“I pledge allegiance to the flag of the United States of America,
and to the Republic for which it stands.
One nation under God, indivisible,
with liberty and justice for all.”


On July 4, 1776, we claimed our independence from Britain and Democracy was born.  July 4th has been a federal holiday in the United States since 1941, but the tradition of Independence Day celebrations goes back to the 18th century and the American Revolution (1775-83). In June 1776, representatives of the 13 colonies then fighting in the revolutionary struggle weighed a resolution that would declare their independence from Great Britain. On July 2nd, the Continental Congress voted in favor of independence, and two days later its delegates adopted the Declaration of Independence, a historic document drafted by Thomas Jefferson. From 1776 until the present day, July 4th has been celebrated as the birth of American independence.  Every day thousands leave their homeland to come to the “land of the free and the home of the brave” so they can begin their American Dream.

Image from Fact Of The Day Website

The United States is truly a diverse nation that is made up of dynamic people.  Every year on July 4, Americans celebrate that FREEDOM and INDEPENDENCE with family gatherings, barbecues, picnics.  With such growing technology we are learning through the internet about and communicating with people of different nations, with different languages and different races throughout the whole world while bringing the world closer with understanding and knowledge can only benefit all nations.

Let’s us never forget the men and women who are fighting to protect OUR HONOR, OUR FREEDOM AND OUR COUNTRY!!



The “New Colossus” The Statue of Liberty Enlightening the World was a gift of friendship from the people of France to the people of the United States and is a universal symbol of freedom and democracy. The Statue of Liberty was dedicated on October 28, 1886, designated as a National Monument in 1924 and restored for her centennial on July 4, 1986.

The New Colossus
Famous Poem by
Emma Lazarus in 1883
statue dedicated in 1886

Not like the brazen giant of Greek fame,

With conquering limbs astride from land to land;

Here at our sea-washed, sunset gates shall stand

A mighty woman with a torch, whose flame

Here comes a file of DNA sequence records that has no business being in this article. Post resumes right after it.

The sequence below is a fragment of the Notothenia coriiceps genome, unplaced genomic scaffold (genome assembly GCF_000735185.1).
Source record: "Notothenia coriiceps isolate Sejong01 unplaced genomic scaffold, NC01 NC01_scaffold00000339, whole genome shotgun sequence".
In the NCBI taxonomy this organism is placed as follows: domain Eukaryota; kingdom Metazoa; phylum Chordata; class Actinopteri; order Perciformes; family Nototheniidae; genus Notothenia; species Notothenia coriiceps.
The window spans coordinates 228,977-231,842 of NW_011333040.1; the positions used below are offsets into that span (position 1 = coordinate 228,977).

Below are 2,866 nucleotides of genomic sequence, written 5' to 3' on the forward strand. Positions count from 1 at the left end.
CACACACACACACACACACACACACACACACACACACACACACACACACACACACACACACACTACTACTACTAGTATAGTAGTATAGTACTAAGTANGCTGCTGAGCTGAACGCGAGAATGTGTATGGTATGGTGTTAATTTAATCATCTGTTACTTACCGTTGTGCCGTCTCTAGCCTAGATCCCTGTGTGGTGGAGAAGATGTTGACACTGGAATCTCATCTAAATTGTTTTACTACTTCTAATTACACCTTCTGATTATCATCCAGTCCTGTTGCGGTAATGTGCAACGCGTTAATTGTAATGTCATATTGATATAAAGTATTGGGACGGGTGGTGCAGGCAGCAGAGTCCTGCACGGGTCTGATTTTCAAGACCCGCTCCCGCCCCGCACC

Is the imprisoned lightning, and her name

Mother of Exiles. From her beacon-hand

Glows world-wide welcome; her mild eyes command

The air-bridged harbor that twin cities frame.

“Keep ancient lands, your storied pomp!” cries she

With silent lips. “Give me your tired, your poor,

Your huddled masses yearning to breathe free,

The wretched refuse of your teeming shore.

Send these, the homeless, tempest-tost to me,

I lift my lamp beside the golden door!”

A Short Story “Coming to America”

Just to add my own personal story, one that I am very proud of;

I remember seeing the Statue of Liberty when my parents, my brother and I came to America from Germany on April 30, 1958, on a ship called the “SS Berlin”. We arrived in New York in the late afternoon and I remember standing on the pier looking back at the statue which appeared smaller than when we first passed it, just a few hours earlier. I also remember taking a taxi to our first residence in Manhattan in a neighborhood I learned later was called “The Bowery”. It was a small apartment that our sponsors, The Lutheran Church of America” had procured for us.

The Bowery in 1958 was not as it is today. There was widespread and open use of alcohol in that neighborhood and I remember having to step over a man who was sleeping it off on the steps of the door to our building. …a bit scary for a child not even 9 years old. My parents worked day and night for 4 months to get us out of there and into a better apartment.